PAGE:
Monday, June 27, 2011

Baby Veg

 Okay, so from the above picture you might surmise that I enjoy delegating, managing, holding shovels in a sassy fashion or I'm lazy.  I'm learning to be better at delegating, I'm a good at managing my kids, definitely a cute shovel-holder and lazy only occasionally. I actually dug the entire garden alla myself (in a hurried/frenzied fashion during a nap-time lull) and had the Hubs do the tiller because the tiller makes me giggle and when I giggle, I get week arms and if you've ever used a tiller its extremely unsafe to be struck with giggling-induced weak arms because the tiller goes nutso-crazy on you like a jackrabbit on crack. Hence, the beefy man doing the tilling.


So I've been raising seedlings indoors since March or April. We've got three varieties of organic tomatoes: Brandywine, cherry and some sort of flaming (?) Romas. They seriously look like they have yellow, stripey flames on them. We have parsley, pickling cucumbers and green beans. A variety of hot peppers for the Hubs. I've never grown green beans or grown tomatoes from seed. It was quite an enormous undertaking as far as the tomatoes go. They are so very delicate and require so much attention. I felt like my family grew to 45 children over night.

Cucumbers are probably my favorite thing to grow. They are so fool-proof. They grow like mad, so they really stroke your gardening-ego. They make you feel so accomplished. They have this naturally super-poky exterior on the leaves, stems and even the fruit itself so I never have worms or rabbits trying to eat it.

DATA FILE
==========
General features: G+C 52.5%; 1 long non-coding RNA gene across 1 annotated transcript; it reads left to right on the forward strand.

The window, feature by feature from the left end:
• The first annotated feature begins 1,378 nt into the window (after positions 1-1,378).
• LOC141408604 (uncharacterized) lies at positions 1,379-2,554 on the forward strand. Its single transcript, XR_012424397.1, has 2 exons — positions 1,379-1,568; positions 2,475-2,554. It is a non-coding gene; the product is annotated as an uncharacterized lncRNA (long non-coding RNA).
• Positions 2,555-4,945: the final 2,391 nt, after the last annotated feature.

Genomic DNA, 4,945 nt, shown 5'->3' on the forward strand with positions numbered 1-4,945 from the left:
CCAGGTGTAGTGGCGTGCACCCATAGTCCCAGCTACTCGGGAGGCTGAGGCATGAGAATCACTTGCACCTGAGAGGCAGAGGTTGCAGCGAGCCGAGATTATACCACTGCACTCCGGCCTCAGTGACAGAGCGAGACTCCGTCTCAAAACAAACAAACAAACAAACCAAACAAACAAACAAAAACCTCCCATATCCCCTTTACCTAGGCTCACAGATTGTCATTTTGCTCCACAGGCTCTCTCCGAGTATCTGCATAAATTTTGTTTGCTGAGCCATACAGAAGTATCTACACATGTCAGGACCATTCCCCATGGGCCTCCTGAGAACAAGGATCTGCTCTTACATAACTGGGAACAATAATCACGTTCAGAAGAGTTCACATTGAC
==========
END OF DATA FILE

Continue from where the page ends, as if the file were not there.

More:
The green beans, other than herbs, have been my first harvest! I have been collecting tiny handfuls each evening until I came up with enough to justify cooking them. I feel strangely attached to these little guys. I've nurtured them, sang to them (yes, I sing to my garden. Trust me, it saved a wimpy tomato plant), weeded their bed and cooed over each little purple flower. Ready to throw-up? I REALLY love my little garden.

So it felt a slightly weird cooking up my green bean babies, but I was quickly over their death as I enjoyed every buttery bite. I simply steamed them in a pan with butter and salt and a dash of water. I topped them again with a wad of butter just before the Hubs and I recklessly dangled each one over our mouths and ate them more like popcorn than a proper bean. All the while smacking our lips, commenting on the fresh taste and sucking the butter from our fingertips.

They were sweet. They were perfectly tender. I have to say, I inhaled them.

And that was that. The first fruits of my garden. It was bittersweet. I raised them and then I ate them. I can't imagine doing that with an animal. Ugh. I'd surely be converted to a vegetarian.

Sorry to be so sappy over my baby beans, but I mean...just look at them? Coochie-coo!

 Crazy dill. It's ready for pickling but the cucumbers are dragging behind. Hurry up cucs!

 So here is what the garden is now. It's much too cramped, overgrown and a plant free-for-all. I have 9 tomato plants crammed in next to each other- very much against the seed packet's instructions. I crammed so many in because I could bear letting some get in the garden and others not. I asked my neighbors if they would adopt my surplus tomato babies, er, plants. I basically made them sign an adoption agreement to nourish and take care of them. Okay, so I didn't, I just gave them the 'ol stink eye as I handed the baby plants over.